While much of the eurozone remains gripped by crisis, Germany is powering ahead, and the gap between her and the peripheral EU economies is growing.
Unemployment in Europe's largest economy fell again last month, to a headline rate of 7.5 per cent, compared with 7.7 per cent in the UK.
Job creation continues apace – up 34,000 in October. About one-third of the improvement in German economic fortunes is down to the much-vaunted success in exporting capital goods to China; two-thirds is down to growing consumption at home, as German shoppers make a belated return to the high streets.
Such a broad-based recovery, coupled with healthy public finances, is unique among the EU's larger members. A part of that reflects the depths of the recession Germany suffered when world trade collapsed in 2009, but a widely acknowledged improvement in productivity is also paying dividends. Corporate, exporting Germany has benefited from a lucrative combination of an efficient cost base and a sharply deprecating euro.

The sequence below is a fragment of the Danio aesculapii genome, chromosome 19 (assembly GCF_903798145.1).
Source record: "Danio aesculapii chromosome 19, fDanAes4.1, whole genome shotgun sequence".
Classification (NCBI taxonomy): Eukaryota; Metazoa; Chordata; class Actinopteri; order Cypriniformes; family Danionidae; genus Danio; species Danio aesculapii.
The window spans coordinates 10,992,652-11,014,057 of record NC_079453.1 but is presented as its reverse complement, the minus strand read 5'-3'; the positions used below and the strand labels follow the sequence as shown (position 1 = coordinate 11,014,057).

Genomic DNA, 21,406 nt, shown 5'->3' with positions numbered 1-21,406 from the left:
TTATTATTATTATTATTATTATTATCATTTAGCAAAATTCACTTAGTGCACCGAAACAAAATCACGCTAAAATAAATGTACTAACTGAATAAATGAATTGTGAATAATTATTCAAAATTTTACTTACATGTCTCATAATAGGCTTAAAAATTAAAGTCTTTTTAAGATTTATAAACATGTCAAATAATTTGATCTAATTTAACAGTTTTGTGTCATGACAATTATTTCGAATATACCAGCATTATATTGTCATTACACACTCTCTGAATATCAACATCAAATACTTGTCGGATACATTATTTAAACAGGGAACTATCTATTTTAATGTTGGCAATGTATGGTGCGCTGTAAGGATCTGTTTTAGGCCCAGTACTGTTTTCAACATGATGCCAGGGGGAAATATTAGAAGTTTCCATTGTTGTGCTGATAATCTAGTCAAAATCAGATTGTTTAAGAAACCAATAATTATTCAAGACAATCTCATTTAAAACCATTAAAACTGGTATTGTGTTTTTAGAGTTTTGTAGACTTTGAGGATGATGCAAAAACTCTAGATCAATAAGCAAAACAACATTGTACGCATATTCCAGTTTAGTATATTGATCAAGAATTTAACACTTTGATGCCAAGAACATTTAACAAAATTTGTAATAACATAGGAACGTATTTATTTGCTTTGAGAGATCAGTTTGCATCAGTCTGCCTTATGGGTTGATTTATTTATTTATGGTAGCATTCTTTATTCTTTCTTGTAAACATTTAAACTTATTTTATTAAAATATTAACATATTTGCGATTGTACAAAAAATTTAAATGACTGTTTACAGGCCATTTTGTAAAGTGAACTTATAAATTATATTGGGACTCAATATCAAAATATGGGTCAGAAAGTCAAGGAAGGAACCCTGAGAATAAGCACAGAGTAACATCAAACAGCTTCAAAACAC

By contrast, the jobless rate across the single currency area increased to 10.1 per cent in October, the highest since July 1998, from 10 per cent in September. Some 80,000 more Europeans are without work. Austerity programmes have not helped nations such as Portugal, Italy and Spain address the base causes of the financial crises – fundamentally uncompetitive industrial structures.
The vigour of the German revival is also adding, modestly, to inflationary pressure – up 0.2 percentage points on the yearly rate to 1.5 per cent. In the euro area as a whole, consumer prices rose 1.9 per cent last month from a year earlier, the highest since 2008. But the threat of deflation remains, as the sovereign debt crises drag on.Reuse content